I set up a 60-gallon saltwater aquarium in my home last fall, and with my area being very prone to severe weather in spring, I have some questions about aquariums during power outages. Specifically, I’d like to know:
- How long can an aquarium go without power before you have to do something about it? In other words, if the electricity goes out and I just leave the tank alone waiting for it to come back on, how long can the fish and corals survive?
- Which aquarium systems should be given top priority during a power outage? Am I correct in assuming temperature control, lighting, and aeration?
- What materials/equipment do you recommend I keep on hand in case of a power outage?
– Submitted by Stewart K.”
Your questions are most timely, Stewart, considering my neighborhood just experienced a 13-hour power outage after a tree fell and took out our power lines! Our homes back up against a deep, wooded ravine and the power lines run right along the edge of the ravine, so this happens about once a year (twice last year!) due to high winds or erosion.
Anyhow, my power woes aside, let’s look at your questions one at a time:
1) How long can my aquarium go without power before livestock losses occur?
I’m afraid there’s no right or wrong answer to this question. Generally speaking, the average marine aquarium can “shrug off” several hours without power. However, many factors come into play here. For example, the size of your tank, the stocking level, the activity level of your fish, the ambient temperature, the location of the tank in your home, and other factors will influence how quickly dissolved oxygen in the water is depleted (affecting the livestock as well as the aerobic nitrifying bacteria responsible for biofiltration) and/or how rapidly the water temperature might shift out of the safe range.
My 125-gallon system came through the aforementioned 13-hour outage with no problems and no significant intervention on my part, but that was largely due to the fact that it was relatively warm outside. The room temperature never dropped below 68°F, and the water temperature never got lower than the mid-70s. It would have been a very different story if this outage had occurred in mid-January when it’s not unusual for temps in my neck of the woods to drop below zero.
2) Which systems should get top priority during a power outage—temperature control, lighting, and aeration?
I agree with prioritizing temperature control and aeration/circulation, but I wouldn’t be overly concerned about the lighting unless you’re facing a prolonged power outage of at least several days. It won’t harm your fish to be in the dark during the outage—in fact, it will help keep them calm and less active so they consume less oxygen.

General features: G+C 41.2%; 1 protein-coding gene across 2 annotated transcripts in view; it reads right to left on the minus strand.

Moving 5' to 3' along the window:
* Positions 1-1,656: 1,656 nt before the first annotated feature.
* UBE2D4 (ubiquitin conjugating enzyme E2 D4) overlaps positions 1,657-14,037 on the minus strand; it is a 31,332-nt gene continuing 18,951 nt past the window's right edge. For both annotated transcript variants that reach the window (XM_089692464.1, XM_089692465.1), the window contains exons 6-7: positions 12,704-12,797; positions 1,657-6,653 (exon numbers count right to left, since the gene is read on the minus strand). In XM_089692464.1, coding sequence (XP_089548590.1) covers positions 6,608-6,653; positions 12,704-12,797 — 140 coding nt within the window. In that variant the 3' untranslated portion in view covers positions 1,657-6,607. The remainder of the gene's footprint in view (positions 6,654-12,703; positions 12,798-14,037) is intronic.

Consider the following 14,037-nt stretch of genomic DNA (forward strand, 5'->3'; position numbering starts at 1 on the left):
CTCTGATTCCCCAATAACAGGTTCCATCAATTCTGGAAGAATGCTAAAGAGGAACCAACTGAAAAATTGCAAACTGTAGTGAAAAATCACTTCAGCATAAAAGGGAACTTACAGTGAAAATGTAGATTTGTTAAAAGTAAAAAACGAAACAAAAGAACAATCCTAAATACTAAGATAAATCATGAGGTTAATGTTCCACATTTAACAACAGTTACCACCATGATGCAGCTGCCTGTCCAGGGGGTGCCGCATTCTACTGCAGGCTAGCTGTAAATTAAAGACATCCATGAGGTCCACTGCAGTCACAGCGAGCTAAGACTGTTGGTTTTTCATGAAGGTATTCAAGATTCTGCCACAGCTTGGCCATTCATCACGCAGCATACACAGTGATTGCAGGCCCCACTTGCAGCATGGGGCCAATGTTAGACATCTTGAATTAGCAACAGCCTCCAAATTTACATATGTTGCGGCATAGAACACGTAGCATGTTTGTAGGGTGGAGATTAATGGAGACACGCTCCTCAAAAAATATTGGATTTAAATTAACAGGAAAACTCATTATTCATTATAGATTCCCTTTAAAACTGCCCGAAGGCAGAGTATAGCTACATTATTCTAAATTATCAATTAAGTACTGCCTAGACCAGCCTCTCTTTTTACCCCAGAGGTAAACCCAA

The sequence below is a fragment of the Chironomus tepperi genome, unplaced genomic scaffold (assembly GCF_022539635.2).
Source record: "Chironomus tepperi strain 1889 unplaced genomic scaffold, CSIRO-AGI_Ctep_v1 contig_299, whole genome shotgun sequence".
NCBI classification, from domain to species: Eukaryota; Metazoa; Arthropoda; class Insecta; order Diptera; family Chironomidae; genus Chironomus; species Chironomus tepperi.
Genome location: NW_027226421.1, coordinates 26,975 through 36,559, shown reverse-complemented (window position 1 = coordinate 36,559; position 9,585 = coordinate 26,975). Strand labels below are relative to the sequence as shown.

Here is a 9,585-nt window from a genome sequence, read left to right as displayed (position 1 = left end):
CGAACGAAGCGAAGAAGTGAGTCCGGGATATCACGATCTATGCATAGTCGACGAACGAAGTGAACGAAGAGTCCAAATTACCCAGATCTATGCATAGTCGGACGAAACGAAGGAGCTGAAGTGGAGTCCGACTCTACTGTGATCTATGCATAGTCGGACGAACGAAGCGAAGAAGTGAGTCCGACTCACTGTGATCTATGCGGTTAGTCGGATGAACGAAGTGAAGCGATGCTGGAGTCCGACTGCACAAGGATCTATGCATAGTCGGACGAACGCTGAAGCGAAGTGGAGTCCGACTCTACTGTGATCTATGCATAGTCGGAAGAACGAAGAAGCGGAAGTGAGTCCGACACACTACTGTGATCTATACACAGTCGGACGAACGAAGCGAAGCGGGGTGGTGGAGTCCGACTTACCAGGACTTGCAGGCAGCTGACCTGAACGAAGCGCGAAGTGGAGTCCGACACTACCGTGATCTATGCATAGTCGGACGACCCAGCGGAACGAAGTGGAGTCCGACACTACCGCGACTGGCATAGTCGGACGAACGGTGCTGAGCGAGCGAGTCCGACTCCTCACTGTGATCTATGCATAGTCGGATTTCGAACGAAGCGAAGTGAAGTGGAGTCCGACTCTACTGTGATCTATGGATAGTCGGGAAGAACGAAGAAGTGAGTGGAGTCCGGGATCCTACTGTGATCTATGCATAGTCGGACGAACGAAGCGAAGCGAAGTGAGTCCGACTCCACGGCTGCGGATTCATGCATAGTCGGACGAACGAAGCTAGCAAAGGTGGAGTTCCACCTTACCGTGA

As far as corals are concerned, while it’s true that many of them depend on appropriate lighting to sustain the symbiotic zooxanthellae residing in their tissues, most can easily tolerate a few days of reduced light or darkness. After all, we do ship them all around the world in dark containers with no problem. Also, reef-quality lighting draws a lot of power, so if you’re using an emergency backup power supply with limited capacity, running your lights will likely be impractical.
3. What materials/equipment should I keep on hand in case of a power outage?
A very basic power-outage supply kit might include the following:
- Battery-powered air pump(s) along with airline tubing and airstones for providing emergency aeration. Keep plenty of extra batteries on hand, of course. In lieu of/in addition to battery-powered air pumps, you can use the very-low-tech aeration method of scooping out water and pouring it back into the tank at regular intervals.
- Heavy blankets or Styrofoam. To provide thermal insulation, you can simply wrap a heavy blanket (or blankets) around the tank or tape Styrofoam (ideally cut to fit the tank ahead of time) to the sides of the tank.
- Plastic water bottles/jugs for cooling/warming the water. For cooling, fill some of these with water (ahead of time) and keep them in the freezer. If the power goes out on a very warm day and the temperature is apt to climb dangerously high, you can simply drop one or more of these in your tank to slow the temperature increase. On the other hand, if power is lost when it’s cold outside, you can fill empty bottles with hot water from the tap and float them in the tank.
If you want the confidence that you can power your system’s life-support equipment during a prolonged power outage, you might choose to invest in a portable gas-powered generator. While these units can be costly, one might be a very wise investment if you’ve already sunk thousands of dollars in your aquarium system!
Also, some hobbyists keep an uninterruptible power supply (UPS) on hand for emergency power during an outage. However, keep in mind that these units vary considerably in the load they can handle and for how long. So, you may be restricted to, say, running just powerheads for circulation for a fairly limited amount of time, which may or may not be adequate (or particularly cost-effective) life support depending on the duration of the outage and other circumstances.
Fellow salties, what’s your advice?
So, if any of our fellow salties out there have additional advice for Stewart—or recommendations regarding emergency backup power, etc.—please feel free to share them in the comment section below.